So, I’ve been thinking about 2 things a Friend said at Meeting for Worship last week. Actually, it was after the official rise of meeting when the community was gathered for a celebration and saying farewell to a weighty Friend (not necessarily a heavy friend, just someone whose opinion is respected and whose ideas carry weight in the community) who is moving out of the area. The Friend who spoke shared these two quotations (I have linked to where I found the sources):
1. a Northwest Native American story that is an answer to the question of what to do when one is lost:
Here is the answer the elder gives:
Stand still. The trees ahead
and bushes beside you
Are not lost. Wherever you are is called Here.
And you must treat it as a powerful stranger.
Must ask permission to know it and be known.
The forest breathes. Listen. It answers.
I have made this place around you.
If you leave it you may come back again.
No two trees are the same to Raven.
No two branches are the same to Wren.
If what a tree or a bush does is lost on you.
You art surely lost. Stand still.
The forest knows
Where you are. You must let it find you.
According to this site, Bert Hoff’s, it was translated by David Wagoner.
2. a quotation from Victor Hugo, “Be like the bird that, passing on her flight awhile on boughs too slight, feels them give way beneath her, and yet sings, knowing that she hath wings.” (source)
Both are thought-provoking and were such relevant ideas for the situation. And, both are so applicable to life in the classroom. These two ideas–of not really being lost if we can just alter our perspective and of being able to sing as the branch gives way beneath us–sum up exactly what I want for my students.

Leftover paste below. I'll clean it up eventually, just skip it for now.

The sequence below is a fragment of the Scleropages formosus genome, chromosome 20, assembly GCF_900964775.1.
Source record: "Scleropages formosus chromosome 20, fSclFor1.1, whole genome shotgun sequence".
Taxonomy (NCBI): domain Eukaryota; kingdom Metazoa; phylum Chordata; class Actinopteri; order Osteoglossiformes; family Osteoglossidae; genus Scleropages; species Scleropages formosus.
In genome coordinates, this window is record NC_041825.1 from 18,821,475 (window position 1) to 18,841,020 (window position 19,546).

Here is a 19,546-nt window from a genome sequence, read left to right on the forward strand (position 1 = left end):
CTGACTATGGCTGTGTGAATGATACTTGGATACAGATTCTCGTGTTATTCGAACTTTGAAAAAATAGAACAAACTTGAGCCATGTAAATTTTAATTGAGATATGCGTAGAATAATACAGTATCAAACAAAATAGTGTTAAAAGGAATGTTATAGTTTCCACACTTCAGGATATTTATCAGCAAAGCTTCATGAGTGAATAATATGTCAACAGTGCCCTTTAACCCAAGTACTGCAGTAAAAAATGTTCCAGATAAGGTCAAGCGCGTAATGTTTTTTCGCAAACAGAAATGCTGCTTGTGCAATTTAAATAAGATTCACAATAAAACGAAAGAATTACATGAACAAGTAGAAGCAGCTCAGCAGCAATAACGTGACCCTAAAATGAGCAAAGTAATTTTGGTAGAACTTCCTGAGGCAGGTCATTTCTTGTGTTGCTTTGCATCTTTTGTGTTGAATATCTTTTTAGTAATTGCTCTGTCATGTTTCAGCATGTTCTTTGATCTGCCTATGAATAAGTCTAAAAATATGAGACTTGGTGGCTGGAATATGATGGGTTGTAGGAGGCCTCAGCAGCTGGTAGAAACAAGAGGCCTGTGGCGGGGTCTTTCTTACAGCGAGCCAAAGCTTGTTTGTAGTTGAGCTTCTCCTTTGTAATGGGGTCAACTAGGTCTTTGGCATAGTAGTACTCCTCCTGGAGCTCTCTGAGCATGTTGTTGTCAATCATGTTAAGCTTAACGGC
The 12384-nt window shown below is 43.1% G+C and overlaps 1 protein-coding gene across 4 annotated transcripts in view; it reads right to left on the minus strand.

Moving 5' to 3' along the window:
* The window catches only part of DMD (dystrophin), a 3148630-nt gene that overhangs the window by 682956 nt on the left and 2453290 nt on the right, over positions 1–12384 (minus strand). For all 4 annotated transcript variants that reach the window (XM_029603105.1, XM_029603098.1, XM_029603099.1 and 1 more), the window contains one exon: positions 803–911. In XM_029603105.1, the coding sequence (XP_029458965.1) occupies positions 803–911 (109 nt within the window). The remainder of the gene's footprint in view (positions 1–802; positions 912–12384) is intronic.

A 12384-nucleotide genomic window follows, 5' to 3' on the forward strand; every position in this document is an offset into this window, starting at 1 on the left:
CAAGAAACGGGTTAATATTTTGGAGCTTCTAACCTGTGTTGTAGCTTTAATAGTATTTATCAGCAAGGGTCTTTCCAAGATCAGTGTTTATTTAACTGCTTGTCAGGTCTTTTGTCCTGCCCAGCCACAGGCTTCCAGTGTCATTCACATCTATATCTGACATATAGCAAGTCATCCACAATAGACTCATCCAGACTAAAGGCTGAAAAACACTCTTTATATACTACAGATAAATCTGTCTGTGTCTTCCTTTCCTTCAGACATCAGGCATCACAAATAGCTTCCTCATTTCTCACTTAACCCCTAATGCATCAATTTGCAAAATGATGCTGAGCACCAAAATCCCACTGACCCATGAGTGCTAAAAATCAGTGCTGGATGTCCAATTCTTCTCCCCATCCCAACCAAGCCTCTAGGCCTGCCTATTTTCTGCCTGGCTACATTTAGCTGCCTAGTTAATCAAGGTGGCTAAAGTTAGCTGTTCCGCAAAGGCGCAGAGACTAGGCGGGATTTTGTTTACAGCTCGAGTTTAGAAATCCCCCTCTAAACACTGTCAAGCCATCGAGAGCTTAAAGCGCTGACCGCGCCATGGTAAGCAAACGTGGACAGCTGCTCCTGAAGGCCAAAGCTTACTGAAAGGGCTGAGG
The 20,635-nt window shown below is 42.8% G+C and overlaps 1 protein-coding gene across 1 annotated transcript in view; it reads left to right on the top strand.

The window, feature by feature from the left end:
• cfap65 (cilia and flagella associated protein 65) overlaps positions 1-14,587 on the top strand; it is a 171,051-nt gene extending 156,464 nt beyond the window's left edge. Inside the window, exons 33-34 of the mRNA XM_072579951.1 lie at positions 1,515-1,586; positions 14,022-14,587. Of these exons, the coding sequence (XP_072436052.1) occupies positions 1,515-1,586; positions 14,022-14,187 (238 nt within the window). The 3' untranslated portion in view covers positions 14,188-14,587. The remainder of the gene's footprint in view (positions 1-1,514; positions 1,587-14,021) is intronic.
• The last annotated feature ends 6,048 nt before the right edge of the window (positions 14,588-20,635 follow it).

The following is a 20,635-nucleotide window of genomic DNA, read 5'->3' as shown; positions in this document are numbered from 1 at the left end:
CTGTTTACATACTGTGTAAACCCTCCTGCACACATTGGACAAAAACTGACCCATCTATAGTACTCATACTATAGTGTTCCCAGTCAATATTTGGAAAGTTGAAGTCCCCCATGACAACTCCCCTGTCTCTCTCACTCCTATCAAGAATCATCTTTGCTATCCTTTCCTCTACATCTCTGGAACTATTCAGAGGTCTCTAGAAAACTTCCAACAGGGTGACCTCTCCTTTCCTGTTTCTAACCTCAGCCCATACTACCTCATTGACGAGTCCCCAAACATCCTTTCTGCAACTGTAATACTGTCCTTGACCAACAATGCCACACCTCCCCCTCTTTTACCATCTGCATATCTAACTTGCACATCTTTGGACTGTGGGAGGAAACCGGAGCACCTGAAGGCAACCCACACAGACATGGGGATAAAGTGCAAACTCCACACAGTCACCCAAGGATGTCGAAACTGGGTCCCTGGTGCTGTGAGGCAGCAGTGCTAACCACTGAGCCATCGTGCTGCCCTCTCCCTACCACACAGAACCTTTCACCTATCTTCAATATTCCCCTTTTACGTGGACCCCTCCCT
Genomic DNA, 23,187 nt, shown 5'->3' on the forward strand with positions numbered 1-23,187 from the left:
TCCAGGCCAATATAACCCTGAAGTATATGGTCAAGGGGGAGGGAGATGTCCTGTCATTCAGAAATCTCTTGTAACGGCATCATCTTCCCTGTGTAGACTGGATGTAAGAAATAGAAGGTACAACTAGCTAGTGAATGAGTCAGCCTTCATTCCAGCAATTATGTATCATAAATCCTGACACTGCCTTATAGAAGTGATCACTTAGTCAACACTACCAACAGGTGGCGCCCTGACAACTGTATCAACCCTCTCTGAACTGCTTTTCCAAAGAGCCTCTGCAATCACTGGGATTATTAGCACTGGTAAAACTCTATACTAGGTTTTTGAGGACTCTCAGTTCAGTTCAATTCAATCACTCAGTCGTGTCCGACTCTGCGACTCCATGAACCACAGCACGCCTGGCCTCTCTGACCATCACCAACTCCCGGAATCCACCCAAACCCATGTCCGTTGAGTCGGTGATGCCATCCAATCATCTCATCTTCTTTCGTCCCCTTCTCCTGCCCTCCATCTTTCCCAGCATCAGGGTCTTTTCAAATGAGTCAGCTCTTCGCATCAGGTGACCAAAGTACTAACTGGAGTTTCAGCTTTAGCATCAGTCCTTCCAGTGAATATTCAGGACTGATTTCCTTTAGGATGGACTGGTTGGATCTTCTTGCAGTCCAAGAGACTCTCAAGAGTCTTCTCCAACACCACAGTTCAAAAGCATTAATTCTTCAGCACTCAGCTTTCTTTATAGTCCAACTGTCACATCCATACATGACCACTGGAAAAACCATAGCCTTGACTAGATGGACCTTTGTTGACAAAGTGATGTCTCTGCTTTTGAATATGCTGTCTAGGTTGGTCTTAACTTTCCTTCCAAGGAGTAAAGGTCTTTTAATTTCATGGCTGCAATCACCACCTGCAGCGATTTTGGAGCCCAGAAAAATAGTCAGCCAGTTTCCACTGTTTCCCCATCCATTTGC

As the year progresses, I want them to feel lost in something new, to feel overwhelmed by an idea for in doing so they will learn (with guidance) to find reorient themselves. We will have to practice being lost lots of time so that when that feeling of being lost comes over them, their reaction can be to stand still and look around with the understanding they can be found.
Similarly, as my students find themselves on shaky ground (be it in math, social studies, language arts, or a playground drama) I want them to learn not to fall to the ground and cling to an old idea or habit, but rather to sing out confident in their wings. Perhaps that means asking for help, perhaps that means trying again without getting upset, or maybe it just means taking a deep and trusting oneself to have those wings.
I have much more thinking to do on these two ideas. This Friend has spoken his mind and in doing so has spoken mine. I just didn’t know it until now.